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Why It'll Feel Weird Not Voting For Myself!

05/05/2015 16:32 BST | Updated 04/05/2016 10:12 BST

In my articles during the election campaign I've not suggested who to vote for, and that's been deliberate. I will tell you who I voted for last time though, and it'll be weird not doing so again this time...

I voted for myself.

Yep, I was able to walk into the voting booth, look at the ballot paper and put a cross next to my own name!

That did feel odd, but it was a good odd, and it will feel very strange having to make a decision for someone else this time, so I though it might be interesting to look at why I've stood, and why I'm not standing this time.

I have written for many years about goal achievement, self improvement, personal development and the like, and a common thread throughout the years has been to put ideas into action, basically to put your money where your mouth is.

In my case, my mouth so my money!

I had an idea about standing to be an Independent MP. It's almost impossible for an Independent MP to get elected, but not totally impossible. The ones that have done it though, have predominantly been an ex MP of a major party, or they have fought on a local issue, a hospital A&E department for example.

Other than that, they are seen as protest vote fodder only, with no real chance of winning. The odds have not stopped me trying things previously though, so I wasn't going to let them stop me this time either!

So, I decided to stand in 2005 and set about finding out how to do it. It costs £500 to stand, which you get back if you win a certain % of the votes cast. I paid the money, and my name was on the ballot! Now it was time to go out and get some votes...

There are around 70,000 potential voters in my constituency, with more than enough non voters to actually win the seat! It was the non voters I had aimed to get to, because the platform I was standing on was a democracy offer so different to the current system, I felt it would appeal to the disengaged, without having to persuade an existing voter to change their mind.

My platform was that for every vote I cast in Parliament, which would mean for new laws, whether to go to war, things like that, my vote would not be how any party told me to vote, which is the case with party politicians. My vote would not be how I wanted to vote either. No, my vote would be how the *constituents* told me to vote, as I would be their representative.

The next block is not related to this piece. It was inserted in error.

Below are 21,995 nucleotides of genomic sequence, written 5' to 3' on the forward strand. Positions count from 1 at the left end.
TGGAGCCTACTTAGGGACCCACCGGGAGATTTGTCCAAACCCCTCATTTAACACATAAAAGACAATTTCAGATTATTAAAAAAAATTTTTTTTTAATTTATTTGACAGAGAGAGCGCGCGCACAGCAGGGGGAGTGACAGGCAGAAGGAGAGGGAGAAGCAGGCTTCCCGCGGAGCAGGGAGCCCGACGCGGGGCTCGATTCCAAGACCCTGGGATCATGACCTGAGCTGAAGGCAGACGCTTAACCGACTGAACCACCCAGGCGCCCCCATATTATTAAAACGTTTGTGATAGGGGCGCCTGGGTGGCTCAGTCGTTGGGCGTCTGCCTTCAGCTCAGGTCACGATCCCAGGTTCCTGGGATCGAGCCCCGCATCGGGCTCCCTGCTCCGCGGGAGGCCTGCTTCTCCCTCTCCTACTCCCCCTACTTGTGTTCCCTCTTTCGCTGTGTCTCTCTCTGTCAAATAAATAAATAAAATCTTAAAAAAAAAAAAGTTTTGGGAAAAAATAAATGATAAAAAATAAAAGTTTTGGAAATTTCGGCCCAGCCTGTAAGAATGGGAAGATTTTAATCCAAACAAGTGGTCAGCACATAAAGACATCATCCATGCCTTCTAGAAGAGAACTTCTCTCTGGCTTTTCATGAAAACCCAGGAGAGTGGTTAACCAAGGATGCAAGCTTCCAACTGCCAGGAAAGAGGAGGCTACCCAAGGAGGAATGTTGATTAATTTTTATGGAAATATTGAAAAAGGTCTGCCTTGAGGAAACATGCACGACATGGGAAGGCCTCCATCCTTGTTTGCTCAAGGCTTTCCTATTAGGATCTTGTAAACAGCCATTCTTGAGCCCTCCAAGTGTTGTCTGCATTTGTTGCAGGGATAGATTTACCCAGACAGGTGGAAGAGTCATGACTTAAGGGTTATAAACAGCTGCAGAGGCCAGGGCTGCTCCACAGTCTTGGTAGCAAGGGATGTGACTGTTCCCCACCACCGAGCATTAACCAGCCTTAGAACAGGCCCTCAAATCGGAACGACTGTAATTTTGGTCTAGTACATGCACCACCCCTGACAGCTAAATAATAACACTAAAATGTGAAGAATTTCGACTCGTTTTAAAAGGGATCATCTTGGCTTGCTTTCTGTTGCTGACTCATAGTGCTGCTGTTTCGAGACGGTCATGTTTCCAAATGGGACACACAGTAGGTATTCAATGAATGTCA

If I wanted to vote 'yes' on an issue, but the constituents told me to vote 'no,' then I'd vote 'no.' It's a pure form of democracy, and in fact it meant that people who normally voted for parties could also vote for me, because if the constituency agreed with their party on issues, that's how their MP, me, would vote.

Often when talking to people, I heard them say they agreed with one party on some things, but another party on others. My platform allowed them to have their say equally on all of them, and on every issue throughout the Parliament.

I remember one of the main party candidates knocking on my door and asking if he could count on my vote. I said "No thanks, I'll be voting for myself!" and did have a little smile as he gave me a quizzical look while retreating down the driveway!

The main problem I had was the shocking level of education about how the political system works, and the general lazy resistance of 'they're all the same,' 'my vote makes no difference,' etc. When I spoke to people one to one, I managed to convince people with those views to vote for me, but when there are 70,000 to get round, plus the entrenched competition of the main parties, to say it's an uphill battle is an understatement!

One example would be the public hustings debate with all the candidates. The day after, in the High Street, a woman approached me and asked if I was Gordon Bryan from the debate. I told her I was indeed, and she told me that I had been really good, had impressed her the previous evening.

"Thanks very much!" I beamed.

"I won't be voting for you though,"

"Oh why not?" I asked, still trying to beam.

" I'm voting for Labour."

"Why's that?"

"Because I always have."

Then she turned round and walked off.

I didn't win, and I lost that £500 deposit.

I stood again in 2010, hoping that people may have wished they'd voted for me in 2005 , and that they'd have another chance.

I didn't win, and I lost that £500 deposit too. Throw in the money to get mail shots and leaflets produced, and it adds up to a fair old chunk of change!

That's the main reason I'm not standing this time. I've taken action, I put my name and my offer on the ballot paper, I've taken part in the democratic process. Twice. I'll be honest, I felt real pangs of wanting to do it again, and didn't enjoy seeing the deadline for candidates pass.

I'm glad I've done it, the yearning I've felt this time does make me think there's a strong chance I'll do it again next time, but for this 2015 election I'll have to look elsewhere when it comes to casting my vote!

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